A unified classical and molecular thermodynamic model is developed in order to predict the phase behavior and interfacial properties of spherical water-in-oil microemulsions. A modified Flory-Krigbaum theory is used to describe the interactions between the surfactant tails and solvent, while the ionic head-group interactions are treated with the Poisson-Boltzman equation. The interfacial tension and the bending moment of the interface are calculated explicitly. These values are incorporated into a classical thermodynamic framework that is forced to satisfy the Gibbs adsorption equation on the interface, guaranteeing thermodynamic consistency. Given a surfactant molecular architecture, the model predicts the size of microemulsion droplets as a function of the chain length of the alkane solvent. For bis(2-ethylhexyl) sodium sulfosuccinate (AOT) in the solvents propane through decane, the calculated trends agree with experiment and are explained mechanistically at the molecular level. The microemulsion radius increases for the solvents pentane through propane, an unusual behavior that is explained theoretically.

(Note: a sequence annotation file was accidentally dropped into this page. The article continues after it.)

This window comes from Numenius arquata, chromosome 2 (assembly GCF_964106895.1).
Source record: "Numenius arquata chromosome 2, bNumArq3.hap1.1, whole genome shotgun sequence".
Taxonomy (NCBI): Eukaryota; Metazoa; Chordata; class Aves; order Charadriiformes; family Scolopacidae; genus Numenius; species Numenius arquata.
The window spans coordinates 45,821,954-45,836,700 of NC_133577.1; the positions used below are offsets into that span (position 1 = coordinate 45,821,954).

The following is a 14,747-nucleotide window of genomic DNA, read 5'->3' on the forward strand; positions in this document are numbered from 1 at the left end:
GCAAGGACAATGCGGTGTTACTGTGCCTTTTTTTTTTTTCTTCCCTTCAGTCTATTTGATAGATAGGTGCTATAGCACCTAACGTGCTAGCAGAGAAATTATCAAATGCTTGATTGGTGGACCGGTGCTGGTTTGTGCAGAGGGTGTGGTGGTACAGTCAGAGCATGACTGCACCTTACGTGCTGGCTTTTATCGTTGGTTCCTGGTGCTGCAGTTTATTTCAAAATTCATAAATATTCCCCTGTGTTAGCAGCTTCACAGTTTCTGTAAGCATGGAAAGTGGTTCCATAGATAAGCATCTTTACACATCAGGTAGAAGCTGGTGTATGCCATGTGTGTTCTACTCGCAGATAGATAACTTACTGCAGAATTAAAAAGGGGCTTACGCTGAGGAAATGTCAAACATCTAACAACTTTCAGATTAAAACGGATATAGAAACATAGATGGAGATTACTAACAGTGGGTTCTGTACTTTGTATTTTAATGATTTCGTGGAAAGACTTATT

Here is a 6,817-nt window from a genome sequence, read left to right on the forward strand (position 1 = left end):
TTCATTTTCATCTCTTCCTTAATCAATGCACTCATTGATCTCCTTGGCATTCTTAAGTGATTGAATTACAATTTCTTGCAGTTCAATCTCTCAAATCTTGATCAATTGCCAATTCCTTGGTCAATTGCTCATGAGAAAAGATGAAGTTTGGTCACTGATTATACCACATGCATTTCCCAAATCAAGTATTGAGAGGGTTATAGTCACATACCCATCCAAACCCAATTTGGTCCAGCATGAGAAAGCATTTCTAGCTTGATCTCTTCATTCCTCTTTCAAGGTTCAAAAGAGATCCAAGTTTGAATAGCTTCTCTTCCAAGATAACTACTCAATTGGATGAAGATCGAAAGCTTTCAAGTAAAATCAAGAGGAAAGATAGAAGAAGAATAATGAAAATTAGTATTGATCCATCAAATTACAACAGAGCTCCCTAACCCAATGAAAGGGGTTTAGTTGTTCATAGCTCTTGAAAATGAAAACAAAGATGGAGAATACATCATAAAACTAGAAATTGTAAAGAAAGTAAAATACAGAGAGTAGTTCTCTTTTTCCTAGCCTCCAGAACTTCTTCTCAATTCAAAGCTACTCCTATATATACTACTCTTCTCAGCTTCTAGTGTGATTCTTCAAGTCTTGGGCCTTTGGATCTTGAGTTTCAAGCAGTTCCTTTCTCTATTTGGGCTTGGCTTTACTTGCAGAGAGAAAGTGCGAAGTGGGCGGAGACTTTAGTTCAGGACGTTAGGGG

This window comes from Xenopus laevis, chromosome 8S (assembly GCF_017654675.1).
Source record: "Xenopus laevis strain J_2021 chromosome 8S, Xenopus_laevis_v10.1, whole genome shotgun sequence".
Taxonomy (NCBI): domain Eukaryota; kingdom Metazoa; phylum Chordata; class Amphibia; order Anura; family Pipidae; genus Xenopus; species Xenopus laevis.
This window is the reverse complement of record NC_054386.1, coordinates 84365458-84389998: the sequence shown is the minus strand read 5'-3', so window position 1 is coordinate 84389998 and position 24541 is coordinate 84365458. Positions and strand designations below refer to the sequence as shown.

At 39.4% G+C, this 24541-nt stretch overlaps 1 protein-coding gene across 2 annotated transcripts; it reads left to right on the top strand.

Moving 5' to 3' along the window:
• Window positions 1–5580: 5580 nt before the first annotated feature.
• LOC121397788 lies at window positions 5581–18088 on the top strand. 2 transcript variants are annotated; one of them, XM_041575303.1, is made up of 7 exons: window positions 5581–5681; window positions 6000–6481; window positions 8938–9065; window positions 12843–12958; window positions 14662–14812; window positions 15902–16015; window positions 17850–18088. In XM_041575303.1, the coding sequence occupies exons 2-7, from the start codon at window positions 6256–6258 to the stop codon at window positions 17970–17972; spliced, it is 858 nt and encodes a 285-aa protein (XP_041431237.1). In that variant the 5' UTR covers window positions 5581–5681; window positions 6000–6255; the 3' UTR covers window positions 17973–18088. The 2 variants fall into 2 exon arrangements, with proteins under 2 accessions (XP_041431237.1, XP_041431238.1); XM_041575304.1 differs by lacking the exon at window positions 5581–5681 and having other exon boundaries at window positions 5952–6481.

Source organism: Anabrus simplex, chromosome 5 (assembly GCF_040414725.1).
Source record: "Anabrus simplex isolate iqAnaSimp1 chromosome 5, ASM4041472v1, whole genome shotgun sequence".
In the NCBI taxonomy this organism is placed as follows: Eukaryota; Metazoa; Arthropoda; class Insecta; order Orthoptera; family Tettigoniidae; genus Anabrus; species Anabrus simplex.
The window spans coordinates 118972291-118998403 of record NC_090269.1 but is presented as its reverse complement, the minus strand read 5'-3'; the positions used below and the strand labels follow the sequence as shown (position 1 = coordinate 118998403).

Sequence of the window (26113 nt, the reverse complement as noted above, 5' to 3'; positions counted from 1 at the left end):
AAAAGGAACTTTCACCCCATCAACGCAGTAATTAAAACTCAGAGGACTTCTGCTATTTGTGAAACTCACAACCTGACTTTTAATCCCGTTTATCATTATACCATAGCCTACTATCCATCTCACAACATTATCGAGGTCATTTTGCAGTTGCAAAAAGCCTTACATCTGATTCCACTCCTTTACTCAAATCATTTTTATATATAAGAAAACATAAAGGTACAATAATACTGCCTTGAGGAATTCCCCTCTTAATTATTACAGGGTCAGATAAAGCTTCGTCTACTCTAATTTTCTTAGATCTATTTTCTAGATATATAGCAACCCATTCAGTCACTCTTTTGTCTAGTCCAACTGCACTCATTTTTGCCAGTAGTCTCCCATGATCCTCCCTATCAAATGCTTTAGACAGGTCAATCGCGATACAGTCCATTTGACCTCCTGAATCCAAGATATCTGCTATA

Peck, dg schechter, rs johnston, kp